“If You Fail to Prepare, You Are Preparing To Fail”
Being a Jr. Product Manager myself had taught me many things. Starting from product leadership, the spirit of experimentation, even traversing into the world of software engineering. Two years as a product manager, someone had taught me a very valuable lesson.
People don’t care about the product. They care about their problems. The question is, why haven’t they solved their problem?
How do you start creating a product? To answer this question, you have to fully understand the very essence of why a product exists in the first place. There are two reasons: (1) solving a problem or (2) creating a demand.
Listening to problems, not solutions
This reminds me of two classic stories. Henry Ford as you probably know is the inventor of the world’s the first automobile. Before he revolutionized the transportation industry, people were using horses as a mode of transportation. The problem arise when people needed faster transportation (a.k.a. “faster horses”). But Henry Ford doesn’t listen to their solution, but rather to their problems. He solved it by inventing the car.
Creating New Market
The other fascinating story that I love (’cause I heard it a million times) is how Steve Jobs founded Apple. His company made a lot of products we never thought possible from mobile phones, personal computers, even wireless earphones. His approach is slightly different when it comes to creating a product. He created a demand where people can be better by using his product.
Though both of them created a solution, they’re using a different approach and that’s how people created products. To know what kind of product that you want to make, you need to be aware of the current situations. What are the things that make people struggle? What are their challenges in life? How can your product make them better? From there, you get the idea of how you want to approach a solution
Time to Develop Your Product
Once you’ve discovered who your customers are and what problems they have, it’s time to make your vision into a reality. Follow along these steps to create your very first product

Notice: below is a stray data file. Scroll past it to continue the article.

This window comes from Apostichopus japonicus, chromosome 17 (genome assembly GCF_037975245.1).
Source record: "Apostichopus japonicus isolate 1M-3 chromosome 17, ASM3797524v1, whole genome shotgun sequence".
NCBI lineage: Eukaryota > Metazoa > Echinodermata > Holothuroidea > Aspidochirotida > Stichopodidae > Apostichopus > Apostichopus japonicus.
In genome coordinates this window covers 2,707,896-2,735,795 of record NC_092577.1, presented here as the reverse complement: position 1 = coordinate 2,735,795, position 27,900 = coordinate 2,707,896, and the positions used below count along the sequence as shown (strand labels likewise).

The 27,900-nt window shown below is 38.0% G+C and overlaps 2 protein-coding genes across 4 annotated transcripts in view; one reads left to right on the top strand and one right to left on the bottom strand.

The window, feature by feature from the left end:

1. Define Your Product Vision
Creating a vision is more than just using fancy words. A vision represents the most ideal condition of your product when it is being used by your most ideal customers.
My pro tip for this step is to focus on what matters, which is the problem and the solution. Another tip that I can give you is to imagine yourself in your customer’s shoes. If your customer uses your product, will they become a better version of themselves?
To explain this, I love to use the photographer analogy. Does a photographer buy a new camera because it has a lot of fancy features? or is it because it made him a better photographer?
2. Know Your Value Proposition
When you’ve done a lot of research and you finally get the idea of what your product is. You’re going to come across with some competitions. How many competitions that you have will depends on what kind of industry you’re trying to tap in.
Fear not, because competition is not something that you have to be afraid of. Let’s put it this way: your competitor have done this for much longer time than you, and they can be your most valuable assets when you look for new inspirations. Find what works for them and what doesn’t. Try to look for new opportunities that your competitor haven’t tried yet.
Speaking of opportunity, how can a new-comer capitalised on untapped potentials in the market? One of the way of doing it is through defining your value proposition. Simply put, value proposition is the promise that your product will give to your customers. It is also the differentiating factor between what you have and what your competitor have.